Scotland - After surviving a 150-ft fall while rock climbing, 51-year-old Mark Phillps died after falling from the helicopter that came to rescue him.
Phillips was with a friend climbing Ben Nevis in the Scottish Highlands when he fell, suffering serious head injuries. The Sea King, a rescue helicopter based at RAF Lossiemouth, was dispatched to retrieve Phillips and transport him to the hospital.
As he was being winched up into the helicopter, Phillips was killed after he was dropped. No word on exactly what went wrong, but reports speculate that Phillips plunged hundreds of feet to his death after a safety line was severed before he was securely on board the helicopter.
“We sent a team of 18 and used every asset available. Accidents do happen and are going to happen. All it needs is one mistake and in a split second you are gone,” said John Stevenson, the leader of the Lochaber Mountain Rescue Team who was at the scene.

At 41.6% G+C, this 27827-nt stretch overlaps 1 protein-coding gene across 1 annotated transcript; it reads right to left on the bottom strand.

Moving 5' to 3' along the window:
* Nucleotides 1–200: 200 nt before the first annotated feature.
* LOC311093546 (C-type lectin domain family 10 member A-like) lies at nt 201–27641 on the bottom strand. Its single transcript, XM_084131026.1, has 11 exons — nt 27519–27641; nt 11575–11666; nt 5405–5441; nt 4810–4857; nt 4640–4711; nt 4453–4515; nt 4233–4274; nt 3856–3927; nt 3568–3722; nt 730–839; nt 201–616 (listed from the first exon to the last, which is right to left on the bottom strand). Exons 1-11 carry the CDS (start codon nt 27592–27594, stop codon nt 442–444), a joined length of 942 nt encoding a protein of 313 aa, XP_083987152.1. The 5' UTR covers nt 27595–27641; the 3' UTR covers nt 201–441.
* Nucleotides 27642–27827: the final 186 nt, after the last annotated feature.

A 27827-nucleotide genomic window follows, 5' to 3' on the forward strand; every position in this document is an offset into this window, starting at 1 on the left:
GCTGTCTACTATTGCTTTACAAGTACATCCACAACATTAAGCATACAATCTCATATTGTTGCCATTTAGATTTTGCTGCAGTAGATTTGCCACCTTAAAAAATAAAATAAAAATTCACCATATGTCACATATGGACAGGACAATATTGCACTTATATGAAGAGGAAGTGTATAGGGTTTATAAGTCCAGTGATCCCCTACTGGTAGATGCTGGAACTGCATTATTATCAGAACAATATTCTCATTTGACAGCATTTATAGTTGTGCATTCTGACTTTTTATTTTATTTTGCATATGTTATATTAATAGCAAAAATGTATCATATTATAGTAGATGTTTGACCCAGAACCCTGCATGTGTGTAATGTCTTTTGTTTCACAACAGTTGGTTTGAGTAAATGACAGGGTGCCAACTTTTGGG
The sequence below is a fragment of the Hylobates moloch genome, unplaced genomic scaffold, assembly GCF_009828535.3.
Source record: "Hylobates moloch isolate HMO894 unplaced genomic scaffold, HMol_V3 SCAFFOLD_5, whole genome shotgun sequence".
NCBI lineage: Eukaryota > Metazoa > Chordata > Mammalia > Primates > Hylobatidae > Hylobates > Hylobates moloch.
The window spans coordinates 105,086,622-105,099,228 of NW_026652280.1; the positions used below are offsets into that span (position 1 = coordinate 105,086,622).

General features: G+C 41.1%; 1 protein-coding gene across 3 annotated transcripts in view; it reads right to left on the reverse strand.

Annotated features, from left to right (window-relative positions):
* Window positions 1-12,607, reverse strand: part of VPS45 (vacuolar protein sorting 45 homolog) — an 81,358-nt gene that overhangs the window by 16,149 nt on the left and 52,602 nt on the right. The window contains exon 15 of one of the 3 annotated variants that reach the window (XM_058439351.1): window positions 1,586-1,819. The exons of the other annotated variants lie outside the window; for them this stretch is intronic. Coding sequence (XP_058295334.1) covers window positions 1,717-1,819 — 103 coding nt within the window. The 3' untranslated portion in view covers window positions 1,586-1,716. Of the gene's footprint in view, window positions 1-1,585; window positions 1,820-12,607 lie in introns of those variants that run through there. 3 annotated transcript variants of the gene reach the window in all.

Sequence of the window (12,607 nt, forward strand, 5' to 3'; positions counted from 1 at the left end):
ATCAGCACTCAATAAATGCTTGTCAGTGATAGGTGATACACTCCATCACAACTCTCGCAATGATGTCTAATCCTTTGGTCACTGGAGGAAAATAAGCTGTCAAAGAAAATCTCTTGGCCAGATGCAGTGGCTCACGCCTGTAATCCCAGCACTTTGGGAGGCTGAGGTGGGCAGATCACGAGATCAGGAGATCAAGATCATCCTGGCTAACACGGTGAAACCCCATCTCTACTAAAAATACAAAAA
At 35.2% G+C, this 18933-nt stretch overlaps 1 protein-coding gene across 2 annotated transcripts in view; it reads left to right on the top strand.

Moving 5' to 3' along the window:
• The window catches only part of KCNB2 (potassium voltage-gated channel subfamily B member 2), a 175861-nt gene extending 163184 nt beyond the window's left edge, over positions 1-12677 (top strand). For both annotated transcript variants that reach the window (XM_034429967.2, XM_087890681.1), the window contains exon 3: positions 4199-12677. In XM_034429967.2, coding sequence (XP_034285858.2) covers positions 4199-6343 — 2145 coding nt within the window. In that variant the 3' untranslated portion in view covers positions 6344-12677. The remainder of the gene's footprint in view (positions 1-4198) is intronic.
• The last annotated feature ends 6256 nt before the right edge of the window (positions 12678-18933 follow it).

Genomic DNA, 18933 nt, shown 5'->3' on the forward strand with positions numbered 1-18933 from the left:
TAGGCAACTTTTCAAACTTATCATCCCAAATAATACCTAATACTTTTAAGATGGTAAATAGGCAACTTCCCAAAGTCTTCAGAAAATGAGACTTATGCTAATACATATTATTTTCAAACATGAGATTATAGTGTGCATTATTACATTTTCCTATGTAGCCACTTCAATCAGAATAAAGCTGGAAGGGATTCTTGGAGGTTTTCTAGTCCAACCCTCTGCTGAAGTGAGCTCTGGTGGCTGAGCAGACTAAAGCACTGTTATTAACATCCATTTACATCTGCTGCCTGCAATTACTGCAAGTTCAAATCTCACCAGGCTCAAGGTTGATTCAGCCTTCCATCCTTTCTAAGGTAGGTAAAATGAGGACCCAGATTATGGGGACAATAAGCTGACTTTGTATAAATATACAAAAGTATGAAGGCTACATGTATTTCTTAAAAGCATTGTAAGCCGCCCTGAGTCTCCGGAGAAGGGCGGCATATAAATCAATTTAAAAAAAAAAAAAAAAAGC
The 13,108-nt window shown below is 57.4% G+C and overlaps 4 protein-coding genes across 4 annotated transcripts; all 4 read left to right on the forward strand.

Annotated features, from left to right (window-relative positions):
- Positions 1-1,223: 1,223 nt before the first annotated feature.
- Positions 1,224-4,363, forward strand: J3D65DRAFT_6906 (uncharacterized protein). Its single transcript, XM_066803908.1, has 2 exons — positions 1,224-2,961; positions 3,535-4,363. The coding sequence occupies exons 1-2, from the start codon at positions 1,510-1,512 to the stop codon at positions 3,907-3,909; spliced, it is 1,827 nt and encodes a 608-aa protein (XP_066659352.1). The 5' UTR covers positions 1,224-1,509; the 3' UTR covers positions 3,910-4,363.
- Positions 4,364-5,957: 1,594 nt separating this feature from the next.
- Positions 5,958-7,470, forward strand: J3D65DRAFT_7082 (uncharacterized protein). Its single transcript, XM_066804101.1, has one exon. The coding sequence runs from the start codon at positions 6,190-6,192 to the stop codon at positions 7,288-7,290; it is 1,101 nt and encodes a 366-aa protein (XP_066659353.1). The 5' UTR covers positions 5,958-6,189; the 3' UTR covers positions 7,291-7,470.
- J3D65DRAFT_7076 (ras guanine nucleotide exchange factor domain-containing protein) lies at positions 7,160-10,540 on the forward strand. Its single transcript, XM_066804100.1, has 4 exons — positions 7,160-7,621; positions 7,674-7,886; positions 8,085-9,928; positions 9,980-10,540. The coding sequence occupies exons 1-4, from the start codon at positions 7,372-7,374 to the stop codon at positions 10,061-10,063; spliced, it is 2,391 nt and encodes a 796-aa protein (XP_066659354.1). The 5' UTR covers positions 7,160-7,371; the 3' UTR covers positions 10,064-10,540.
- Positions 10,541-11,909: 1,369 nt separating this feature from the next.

The Sea King was ordered to stand down and a navy helicopter from HMS Gannet at Prestwick collected Mark Phillips’s body. Phillips’ wife said in a statement released through the police force that she had noted speculation surrounding her husband’s death, stating: “I have entire confidence in the police and the process and I do not want to indulge such speculation.”
She went on to pay tribute to her husband saying, “On 25 February my beloved husband, Mark, was enjoying the superb conditions the Scottish Highlands were affording. He had spent the previous few days climbing and walking in the hills with friends. Tragically, that day he sustained fatal injuries following an incident on Ben Nevis.”
She added: “Mark and I, together with our son, Ruaridh, had moved to the Highlands about 12 years ago so as to live amongst the hills and community we had got to love. Mark was a loving father and husband and will be sorely missed by us and his many friends and work colleagues. Ruaridh and I thank them all for their support.”
Phillips is the 11th climber to die in the Scottish Highlands this winter.